SWAMPSCOTT — Deborah Nathan, of Swampscott, founder of Artsbridge, a non profit organization dedicated to building bridges between Palestinian, Israeli and American students through art and dialogue, is the 2014 recipient of the Boston Jewish Film Festival’s 2nd Annual Community Leadership Award for her “passionate commitment to social justice and to improving society.”
Since 2008, Nathan, an art therapist, Mental Health Counselor and professional artist, has trained 200 15-17 year-olds in conflict mitigation. “Our model is learning from each other’s narrative and then moving forward together with respect,” Nathan explained.
2014 was particularly challenging. Students arrived two days before the Gaza war erupted. Many were afraid for their family and friends and also felt guilty about being safe in the U.S. while their loved ones were in danger. “I was very relieved for the therapeutic component of the program,” Nathan shared, adding that what might have been a destructive situation ended being profound and powerful.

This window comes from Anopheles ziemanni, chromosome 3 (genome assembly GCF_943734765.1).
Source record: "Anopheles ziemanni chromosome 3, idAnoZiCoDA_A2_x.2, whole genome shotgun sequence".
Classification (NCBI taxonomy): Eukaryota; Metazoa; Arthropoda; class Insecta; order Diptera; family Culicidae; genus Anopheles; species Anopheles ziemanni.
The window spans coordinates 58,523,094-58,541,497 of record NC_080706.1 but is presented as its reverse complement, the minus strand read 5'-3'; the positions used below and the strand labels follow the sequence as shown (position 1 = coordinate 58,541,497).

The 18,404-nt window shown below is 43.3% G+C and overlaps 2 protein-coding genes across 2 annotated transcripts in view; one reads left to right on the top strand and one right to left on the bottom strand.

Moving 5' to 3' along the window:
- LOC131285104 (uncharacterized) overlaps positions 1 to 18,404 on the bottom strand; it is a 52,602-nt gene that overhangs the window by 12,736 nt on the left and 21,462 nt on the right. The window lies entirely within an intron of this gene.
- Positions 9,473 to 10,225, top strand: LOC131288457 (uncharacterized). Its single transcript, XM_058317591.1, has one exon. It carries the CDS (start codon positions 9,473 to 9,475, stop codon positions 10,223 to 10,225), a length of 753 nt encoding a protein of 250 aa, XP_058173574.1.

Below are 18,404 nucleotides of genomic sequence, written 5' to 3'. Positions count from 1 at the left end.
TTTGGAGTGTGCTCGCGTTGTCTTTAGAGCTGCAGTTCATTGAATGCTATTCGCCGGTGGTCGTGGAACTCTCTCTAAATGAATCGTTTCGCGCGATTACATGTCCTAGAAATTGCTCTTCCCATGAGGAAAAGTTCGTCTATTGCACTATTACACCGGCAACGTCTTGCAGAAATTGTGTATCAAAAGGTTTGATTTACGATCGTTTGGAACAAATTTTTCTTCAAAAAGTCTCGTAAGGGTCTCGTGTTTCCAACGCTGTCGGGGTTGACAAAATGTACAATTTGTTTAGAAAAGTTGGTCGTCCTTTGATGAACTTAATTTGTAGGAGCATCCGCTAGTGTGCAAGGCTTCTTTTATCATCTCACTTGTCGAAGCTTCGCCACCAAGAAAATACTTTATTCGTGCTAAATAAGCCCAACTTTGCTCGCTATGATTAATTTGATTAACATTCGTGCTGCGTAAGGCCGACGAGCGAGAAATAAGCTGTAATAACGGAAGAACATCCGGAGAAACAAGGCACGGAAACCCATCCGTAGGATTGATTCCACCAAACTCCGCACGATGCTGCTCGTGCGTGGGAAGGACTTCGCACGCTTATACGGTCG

Amy Geller, BJFF artistic director, wanted to honor Nathan and her work. “Like Debbie, I believe in the power of the visual arts to change the world and build bridges. To see her apply that philosophy in a very direct way was incredibly inspiring to me.”
Nathan was surprised to learn she had been selected. “People have very mixed feelings about the work I do, so it’s nice to be recognized,” she said. She will receive her award on November 9 at the Coolidge Corner Theatre. “Dove’s Cry,” an Israeli film about a young, religious Muslim woman who teaches Arabic in Israel, and “Of Many,” a documentary about an Orthodox rabbi and an imam who are both university chaplains, will screen with a post-film panel discussion. “This rich program will offer some important tools for doing interfaith work,” Geller said.
Visit artsbridgeinstitute.org .